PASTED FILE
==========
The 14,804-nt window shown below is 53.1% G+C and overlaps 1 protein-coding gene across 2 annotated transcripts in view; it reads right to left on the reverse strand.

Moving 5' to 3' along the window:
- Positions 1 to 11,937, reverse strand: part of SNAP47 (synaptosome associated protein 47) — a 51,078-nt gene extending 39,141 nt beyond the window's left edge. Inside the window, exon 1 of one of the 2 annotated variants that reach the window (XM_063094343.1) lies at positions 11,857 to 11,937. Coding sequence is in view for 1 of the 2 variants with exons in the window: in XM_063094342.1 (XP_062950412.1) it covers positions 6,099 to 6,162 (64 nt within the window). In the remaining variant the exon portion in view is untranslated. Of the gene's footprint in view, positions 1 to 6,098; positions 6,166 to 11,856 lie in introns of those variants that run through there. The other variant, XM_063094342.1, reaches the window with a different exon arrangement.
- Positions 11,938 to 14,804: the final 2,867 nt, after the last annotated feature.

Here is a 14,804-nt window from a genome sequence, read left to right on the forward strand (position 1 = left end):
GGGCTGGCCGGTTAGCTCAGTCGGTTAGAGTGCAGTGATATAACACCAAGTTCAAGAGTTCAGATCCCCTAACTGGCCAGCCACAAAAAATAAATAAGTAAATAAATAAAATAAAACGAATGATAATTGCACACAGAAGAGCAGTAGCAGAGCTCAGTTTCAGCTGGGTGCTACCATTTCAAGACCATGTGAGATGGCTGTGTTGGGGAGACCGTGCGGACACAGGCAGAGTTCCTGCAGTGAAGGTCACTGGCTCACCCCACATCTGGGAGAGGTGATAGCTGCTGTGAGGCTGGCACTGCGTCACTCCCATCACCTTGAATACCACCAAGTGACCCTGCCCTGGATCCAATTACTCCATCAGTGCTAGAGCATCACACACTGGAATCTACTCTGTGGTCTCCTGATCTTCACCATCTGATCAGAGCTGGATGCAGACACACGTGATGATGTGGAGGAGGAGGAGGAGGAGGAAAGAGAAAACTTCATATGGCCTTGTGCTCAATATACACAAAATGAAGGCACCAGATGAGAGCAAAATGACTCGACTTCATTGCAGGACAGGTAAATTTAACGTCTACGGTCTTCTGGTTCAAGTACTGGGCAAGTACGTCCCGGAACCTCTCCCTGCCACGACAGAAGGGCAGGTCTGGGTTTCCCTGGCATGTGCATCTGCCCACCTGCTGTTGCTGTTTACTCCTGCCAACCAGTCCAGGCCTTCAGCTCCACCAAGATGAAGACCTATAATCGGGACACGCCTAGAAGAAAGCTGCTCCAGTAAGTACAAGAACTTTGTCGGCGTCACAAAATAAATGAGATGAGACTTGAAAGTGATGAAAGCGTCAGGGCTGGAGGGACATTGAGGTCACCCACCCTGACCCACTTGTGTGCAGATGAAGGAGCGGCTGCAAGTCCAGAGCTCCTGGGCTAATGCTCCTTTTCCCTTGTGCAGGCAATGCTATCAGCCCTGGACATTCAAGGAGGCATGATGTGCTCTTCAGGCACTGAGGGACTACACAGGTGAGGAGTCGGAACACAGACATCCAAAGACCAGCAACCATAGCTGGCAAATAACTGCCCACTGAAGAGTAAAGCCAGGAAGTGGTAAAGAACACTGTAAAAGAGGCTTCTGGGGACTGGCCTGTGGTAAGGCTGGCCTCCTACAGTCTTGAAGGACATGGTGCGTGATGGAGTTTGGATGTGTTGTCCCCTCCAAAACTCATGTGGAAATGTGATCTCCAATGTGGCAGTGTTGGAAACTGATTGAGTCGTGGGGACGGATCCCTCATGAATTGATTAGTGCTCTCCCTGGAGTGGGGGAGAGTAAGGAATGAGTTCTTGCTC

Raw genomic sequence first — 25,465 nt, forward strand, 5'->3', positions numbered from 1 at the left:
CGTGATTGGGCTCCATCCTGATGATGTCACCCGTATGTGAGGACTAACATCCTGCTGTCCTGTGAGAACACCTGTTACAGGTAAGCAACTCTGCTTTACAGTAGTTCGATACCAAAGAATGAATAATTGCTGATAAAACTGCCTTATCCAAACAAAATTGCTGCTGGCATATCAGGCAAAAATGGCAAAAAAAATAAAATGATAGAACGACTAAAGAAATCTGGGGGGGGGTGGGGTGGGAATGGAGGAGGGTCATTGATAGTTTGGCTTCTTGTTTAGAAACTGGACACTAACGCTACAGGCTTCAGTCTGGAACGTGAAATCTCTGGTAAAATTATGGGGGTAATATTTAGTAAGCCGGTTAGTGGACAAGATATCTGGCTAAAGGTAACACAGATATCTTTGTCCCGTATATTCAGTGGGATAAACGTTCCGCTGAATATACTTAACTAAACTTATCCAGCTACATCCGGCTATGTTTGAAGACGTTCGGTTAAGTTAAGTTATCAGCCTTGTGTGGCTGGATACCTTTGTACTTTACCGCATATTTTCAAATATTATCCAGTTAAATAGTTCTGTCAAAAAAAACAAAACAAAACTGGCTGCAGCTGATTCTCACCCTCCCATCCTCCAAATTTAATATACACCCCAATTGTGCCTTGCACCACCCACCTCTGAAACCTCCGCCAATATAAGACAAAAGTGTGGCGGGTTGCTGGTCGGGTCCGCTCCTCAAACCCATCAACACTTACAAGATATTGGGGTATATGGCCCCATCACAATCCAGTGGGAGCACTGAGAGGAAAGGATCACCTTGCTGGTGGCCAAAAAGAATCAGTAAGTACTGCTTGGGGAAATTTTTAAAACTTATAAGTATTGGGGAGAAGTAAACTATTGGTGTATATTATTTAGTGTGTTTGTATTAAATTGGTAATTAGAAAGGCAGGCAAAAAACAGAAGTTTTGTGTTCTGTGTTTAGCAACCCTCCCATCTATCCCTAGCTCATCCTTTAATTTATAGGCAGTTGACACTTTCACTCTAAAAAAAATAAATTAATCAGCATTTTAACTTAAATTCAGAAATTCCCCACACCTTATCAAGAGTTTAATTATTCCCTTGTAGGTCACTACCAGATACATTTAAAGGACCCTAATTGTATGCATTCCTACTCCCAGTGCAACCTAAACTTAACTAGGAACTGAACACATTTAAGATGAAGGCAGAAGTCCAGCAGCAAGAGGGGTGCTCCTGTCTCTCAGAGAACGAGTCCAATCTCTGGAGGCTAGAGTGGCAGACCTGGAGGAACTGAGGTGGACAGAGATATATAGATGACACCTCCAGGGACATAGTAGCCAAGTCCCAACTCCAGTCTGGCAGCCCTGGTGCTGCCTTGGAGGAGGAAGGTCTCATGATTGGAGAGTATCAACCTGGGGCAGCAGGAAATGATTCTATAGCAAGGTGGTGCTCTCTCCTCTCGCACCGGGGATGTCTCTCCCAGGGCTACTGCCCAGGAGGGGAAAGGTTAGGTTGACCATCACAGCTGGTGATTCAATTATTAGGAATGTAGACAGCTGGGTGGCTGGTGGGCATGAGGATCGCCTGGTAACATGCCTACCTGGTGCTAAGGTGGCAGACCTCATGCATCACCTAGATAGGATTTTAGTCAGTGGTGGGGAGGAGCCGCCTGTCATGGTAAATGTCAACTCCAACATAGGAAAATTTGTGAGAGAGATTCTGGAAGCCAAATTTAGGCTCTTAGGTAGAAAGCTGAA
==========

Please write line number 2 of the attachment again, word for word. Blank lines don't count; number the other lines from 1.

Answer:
Moving 5' to 3' along the window: